SiLAS receives grant in partnership with Dr. Torres, Rutgers University

SiLAS is excited to announce that we have received a grant in partnership with Dr. Torres, Rutgers University &  the New Jersey Autism Center for Excellence from the NJ Governor’s Council for Medical Research and Treatment of Autism. The two year grant will help us connect social skills and emotional rhythms.

The Abstract

We combine the Socially Interactive Learning Avatar Software, SiLAS the computer technology successfully used across schools of NJ, with new fit-bit like technology that provides real-time measures of biophysical activities, while engaging the children in natural social situations that they themselves design. Through playful settings the children interact socially while using as proxy avatars that they themselves build and watch interact. SiLAS teaches the child about social appropriateness. Importantly, since the children themselves build their social script, and SiLAS endows the avatar with their own voice, eyes and bodily motion patterns as the interaction unfolds, the ensuing learning process is dynamic and fluid. SiLAS helps develop a sense of body ownership and leads to the self-discovery of social appropriateness by having the children assess and discuss the social consequences of their actions with their teacher, as a social group. This form of awareness built through access to their own facial gestures, voices, eye and bodily motions, goes beyond direct prompting. It speaks of intrinsically generated rewards that emerge from emotional awareness and social binding, generalizing to multiple contexts.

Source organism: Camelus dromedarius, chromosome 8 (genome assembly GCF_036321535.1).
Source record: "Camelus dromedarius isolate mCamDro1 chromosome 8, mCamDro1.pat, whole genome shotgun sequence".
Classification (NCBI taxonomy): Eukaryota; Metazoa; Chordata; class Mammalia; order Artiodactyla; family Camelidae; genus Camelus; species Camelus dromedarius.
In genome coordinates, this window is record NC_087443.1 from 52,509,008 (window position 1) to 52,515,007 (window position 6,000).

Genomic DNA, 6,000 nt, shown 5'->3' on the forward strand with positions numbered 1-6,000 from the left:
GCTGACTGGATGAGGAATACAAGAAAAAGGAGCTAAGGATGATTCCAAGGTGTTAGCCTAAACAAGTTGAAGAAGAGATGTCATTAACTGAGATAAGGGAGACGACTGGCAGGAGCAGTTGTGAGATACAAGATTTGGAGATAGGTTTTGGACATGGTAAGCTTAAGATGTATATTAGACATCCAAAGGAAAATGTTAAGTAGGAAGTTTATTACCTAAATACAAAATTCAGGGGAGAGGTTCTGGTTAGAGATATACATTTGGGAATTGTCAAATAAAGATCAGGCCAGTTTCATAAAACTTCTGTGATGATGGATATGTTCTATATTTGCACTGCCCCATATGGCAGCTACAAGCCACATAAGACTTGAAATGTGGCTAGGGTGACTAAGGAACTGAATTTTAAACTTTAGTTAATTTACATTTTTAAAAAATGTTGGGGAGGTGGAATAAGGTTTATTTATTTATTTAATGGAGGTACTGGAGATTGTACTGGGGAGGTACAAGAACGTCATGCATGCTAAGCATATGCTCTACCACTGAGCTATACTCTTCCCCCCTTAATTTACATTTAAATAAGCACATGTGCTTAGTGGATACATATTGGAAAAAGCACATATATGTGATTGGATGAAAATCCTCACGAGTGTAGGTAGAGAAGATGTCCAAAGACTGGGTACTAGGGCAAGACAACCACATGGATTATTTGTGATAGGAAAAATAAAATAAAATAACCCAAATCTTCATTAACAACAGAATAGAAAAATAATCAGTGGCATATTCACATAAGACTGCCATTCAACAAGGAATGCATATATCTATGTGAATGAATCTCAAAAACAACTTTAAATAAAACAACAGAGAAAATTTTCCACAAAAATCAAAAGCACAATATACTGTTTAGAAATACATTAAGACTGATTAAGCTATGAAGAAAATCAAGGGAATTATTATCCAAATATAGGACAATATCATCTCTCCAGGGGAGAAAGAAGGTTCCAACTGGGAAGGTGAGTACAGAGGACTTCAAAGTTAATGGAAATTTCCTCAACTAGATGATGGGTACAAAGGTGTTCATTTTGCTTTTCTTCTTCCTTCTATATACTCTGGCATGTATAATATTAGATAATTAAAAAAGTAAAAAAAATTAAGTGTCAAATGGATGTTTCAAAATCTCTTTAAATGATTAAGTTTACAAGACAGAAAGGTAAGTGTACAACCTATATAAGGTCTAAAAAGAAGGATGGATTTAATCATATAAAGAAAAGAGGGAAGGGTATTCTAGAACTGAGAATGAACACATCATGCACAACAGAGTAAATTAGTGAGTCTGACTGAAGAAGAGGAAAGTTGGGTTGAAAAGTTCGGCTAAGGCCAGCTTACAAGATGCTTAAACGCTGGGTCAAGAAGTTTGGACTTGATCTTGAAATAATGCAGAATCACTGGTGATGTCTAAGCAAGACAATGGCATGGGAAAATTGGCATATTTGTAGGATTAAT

SiLAS integrated with computational tools developed by neuroscientists will provide real time biofeedback on levels of stress / satisfaction, as the children enact their scripts and acquire ownership and agency of their social interactions and their consequences. Further, the program will be deployed in the vocational training classes, to help adolescents excel at job interviews and job retention, during their transition into adulthood. At the completion of the project, the curricular activities including SiLAS as part of their training at the schools, will include new scripts made by the children/adolescents and teachers, new biometrics of social interactions for real-time biofeedback, and a wealth of biophysical data for use in neuroscience, and special ed.

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